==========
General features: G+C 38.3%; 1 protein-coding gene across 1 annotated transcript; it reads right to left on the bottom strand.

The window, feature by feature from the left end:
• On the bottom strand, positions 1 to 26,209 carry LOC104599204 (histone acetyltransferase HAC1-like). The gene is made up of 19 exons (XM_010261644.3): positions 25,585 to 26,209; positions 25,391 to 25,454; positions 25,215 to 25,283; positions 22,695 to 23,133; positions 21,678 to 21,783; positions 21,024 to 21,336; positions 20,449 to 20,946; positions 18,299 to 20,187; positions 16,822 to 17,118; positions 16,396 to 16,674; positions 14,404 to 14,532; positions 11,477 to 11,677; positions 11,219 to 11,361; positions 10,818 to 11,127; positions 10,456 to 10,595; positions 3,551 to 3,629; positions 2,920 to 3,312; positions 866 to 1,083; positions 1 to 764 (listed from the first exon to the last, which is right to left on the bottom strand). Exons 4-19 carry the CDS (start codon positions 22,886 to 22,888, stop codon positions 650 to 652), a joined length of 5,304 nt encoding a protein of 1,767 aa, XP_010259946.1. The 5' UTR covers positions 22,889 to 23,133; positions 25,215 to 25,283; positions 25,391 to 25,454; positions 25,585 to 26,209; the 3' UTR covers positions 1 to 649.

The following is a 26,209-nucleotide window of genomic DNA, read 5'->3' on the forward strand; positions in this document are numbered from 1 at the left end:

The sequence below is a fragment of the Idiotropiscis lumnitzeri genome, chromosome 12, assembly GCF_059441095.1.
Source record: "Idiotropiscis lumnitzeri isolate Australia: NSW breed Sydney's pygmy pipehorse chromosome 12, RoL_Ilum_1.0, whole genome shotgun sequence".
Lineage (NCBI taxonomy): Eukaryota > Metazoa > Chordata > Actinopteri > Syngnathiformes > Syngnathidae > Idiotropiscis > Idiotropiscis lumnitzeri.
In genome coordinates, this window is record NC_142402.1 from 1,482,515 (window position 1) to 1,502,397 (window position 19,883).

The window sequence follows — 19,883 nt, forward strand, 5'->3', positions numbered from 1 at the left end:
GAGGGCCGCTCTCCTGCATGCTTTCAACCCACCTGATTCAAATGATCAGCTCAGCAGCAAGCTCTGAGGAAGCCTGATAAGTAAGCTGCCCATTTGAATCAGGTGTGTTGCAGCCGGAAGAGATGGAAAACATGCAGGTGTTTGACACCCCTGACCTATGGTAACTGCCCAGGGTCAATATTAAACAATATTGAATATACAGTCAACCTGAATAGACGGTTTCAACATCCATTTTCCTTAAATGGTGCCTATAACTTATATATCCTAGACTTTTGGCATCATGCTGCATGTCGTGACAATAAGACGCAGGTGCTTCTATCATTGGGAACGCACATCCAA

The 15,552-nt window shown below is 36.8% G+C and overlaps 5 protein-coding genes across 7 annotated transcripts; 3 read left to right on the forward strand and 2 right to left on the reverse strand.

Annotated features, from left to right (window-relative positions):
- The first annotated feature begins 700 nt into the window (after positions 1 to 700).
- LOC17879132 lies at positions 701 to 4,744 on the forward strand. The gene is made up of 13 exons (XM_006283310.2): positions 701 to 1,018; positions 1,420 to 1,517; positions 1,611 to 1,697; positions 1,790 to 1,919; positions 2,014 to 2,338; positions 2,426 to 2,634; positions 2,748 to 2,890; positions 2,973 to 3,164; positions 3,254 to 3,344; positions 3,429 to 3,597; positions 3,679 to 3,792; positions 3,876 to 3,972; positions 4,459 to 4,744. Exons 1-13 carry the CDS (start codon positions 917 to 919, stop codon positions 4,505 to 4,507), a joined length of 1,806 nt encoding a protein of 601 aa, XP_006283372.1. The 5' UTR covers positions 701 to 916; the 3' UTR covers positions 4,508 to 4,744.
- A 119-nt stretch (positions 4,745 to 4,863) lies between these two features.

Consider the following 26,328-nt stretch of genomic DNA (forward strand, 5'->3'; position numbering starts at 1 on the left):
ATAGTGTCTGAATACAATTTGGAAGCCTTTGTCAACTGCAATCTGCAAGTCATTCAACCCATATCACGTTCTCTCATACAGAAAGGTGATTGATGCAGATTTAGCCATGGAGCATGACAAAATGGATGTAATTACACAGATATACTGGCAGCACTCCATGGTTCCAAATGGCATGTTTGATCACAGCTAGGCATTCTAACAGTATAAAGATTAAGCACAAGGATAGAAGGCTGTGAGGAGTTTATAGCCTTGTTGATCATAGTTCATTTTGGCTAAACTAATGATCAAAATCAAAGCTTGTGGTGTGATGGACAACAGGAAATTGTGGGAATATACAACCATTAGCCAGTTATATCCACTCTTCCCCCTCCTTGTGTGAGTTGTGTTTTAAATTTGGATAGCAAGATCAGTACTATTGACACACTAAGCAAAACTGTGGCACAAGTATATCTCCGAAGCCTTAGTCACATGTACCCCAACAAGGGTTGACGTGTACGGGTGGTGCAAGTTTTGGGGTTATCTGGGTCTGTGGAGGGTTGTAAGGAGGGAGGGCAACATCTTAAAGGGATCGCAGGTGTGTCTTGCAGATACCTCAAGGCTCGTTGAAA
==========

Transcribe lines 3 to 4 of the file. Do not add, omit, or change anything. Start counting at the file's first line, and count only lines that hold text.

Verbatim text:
• On the bottom strand, positions 1 to 26,209 carry LOC104599204 (histone acetyltransferase HAC1-like). The gene is made up of 19 exons (XM_010261644.3): positions 25,585 to 26,209; positions 25,391 to 25,454; positions 25,215 to 25,283; positions 22,695 to 23,133; positions 21,678 to 21,783; positions 21,024 to 21,336; positions 20,449 to 20,946; positions 18,299 to 20,187; positions 16,822 to 17,118; positions 16,396 to 16,674; positions 14,404 to 14,532; positions 11,477 to 11,677; positions 11,219 to 11,361; positions 10,818 to 11,127; positions 10,456 to 10,595; positions 3,551 to 3,629; positions 2,920 to 3,312; positions 866 to 1,083; positions 1 to 764 (listed from the first exon to the last, which is right to left on the bottom strand). Exons 4-19 carry the CDS (start codon positions 22,886 to 22,888, stop codon positions 650 to 652), a joined length of 5,304 nt encoding a protein of 1,767 aa, XP_010259946.1. The 5' UTR covers positions 22,889 to 23,133; positions 25,215 to 25,283; positions 25,391 to 25,454; positions 25,585 to 26,209; the 3' UTR covers positions 1 to 649.

The following is a 26,209-nucleotide window of genomic DNA, read 5'->3' on the forward strand; positions in this document are numbered from 1 at the left end: